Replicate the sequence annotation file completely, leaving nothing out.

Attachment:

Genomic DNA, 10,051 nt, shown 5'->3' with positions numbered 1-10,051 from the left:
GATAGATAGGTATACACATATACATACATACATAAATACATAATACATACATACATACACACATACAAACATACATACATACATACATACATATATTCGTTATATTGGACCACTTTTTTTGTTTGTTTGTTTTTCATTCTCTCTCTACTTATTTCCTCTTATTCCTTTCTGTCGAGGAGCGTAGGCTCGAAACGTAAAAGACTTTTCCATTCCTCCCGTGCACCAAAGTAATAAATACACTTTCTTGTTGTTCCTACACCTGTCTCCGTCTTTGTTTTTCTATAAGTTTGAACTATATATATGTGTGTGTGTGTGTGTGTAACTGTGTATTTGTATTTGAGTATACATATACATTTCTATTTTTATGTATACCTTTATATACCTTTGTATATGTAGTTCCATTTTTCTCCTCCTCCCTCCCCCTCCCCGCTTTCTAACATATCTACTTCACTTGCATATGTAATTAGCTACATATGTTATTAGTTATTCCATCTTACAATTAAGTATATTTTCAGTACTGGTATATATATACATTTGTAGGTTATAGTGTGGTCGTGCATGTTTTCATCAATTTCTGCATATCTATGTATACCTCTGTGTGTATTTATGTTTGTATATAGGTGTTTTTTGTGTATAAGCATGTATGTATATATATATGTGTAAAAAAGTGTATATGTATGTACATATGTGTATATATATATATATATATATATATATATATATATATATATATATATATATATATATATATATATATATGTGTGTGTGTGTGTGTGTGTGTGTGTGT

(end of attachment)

Genomic DNA, 10,051 nt, shown 5'->3' with positions numbered 1-10,051 from the left:
GATAGATAGGTATACACATATACATACATACATAAATACATAATACATACATACATACACACATACAAACATACATACATACATACATACATATATTCGTTATATTGGACCACTTTTTTTGTTTGTTTGTTTTTCATTCTCTCTCTACTTATTTCCTCTTATTCCTTTCTGTCGAGGAGCGTAGGCTCGAAACGTAAAAGACTTTTCCATTCCTCCCGTGCACCAAAGTAATAAATACACTTTCTTGTTGTTCCTACACCTGTCTCCGTCTTTGTTTTTCTATAAGTTTGAACTATATATATGTGTGTGTGTGTGTGTGTAACTGTGTATTTGTATTTGAGTATACATATACATTTCTATTTTTATGTATACCTTTATATACCTTTGTATATGTAGTTCCATTTTTCTCCTCCTCCCTCCCCCTCCCCGCTTTCTAACATATCTACTTCACTTGCATATGTAATTAGCTACATATGTTATTAGTTATTCCATCTTACAATTAAGTATATTTTCAGTACTGGTATATATATACATTTGTAGGTTATAGTGTGGTCGTGCATGTTTTCATCAATTTCTGCATATCTATGTATACCTCTGTGTGTATTTATGTTTGTATATAGGTGTTTTTTGTGTATAAGCATGTATGTATATATATATGTGTAAAAAAGTGTATATGTATGTACATATGTGTATATATATATATATATATATATATATATATATATATATATATATATATATATATATATATATATATATGTGTGTGTGTGTGTGTGTGTGTGTGTGT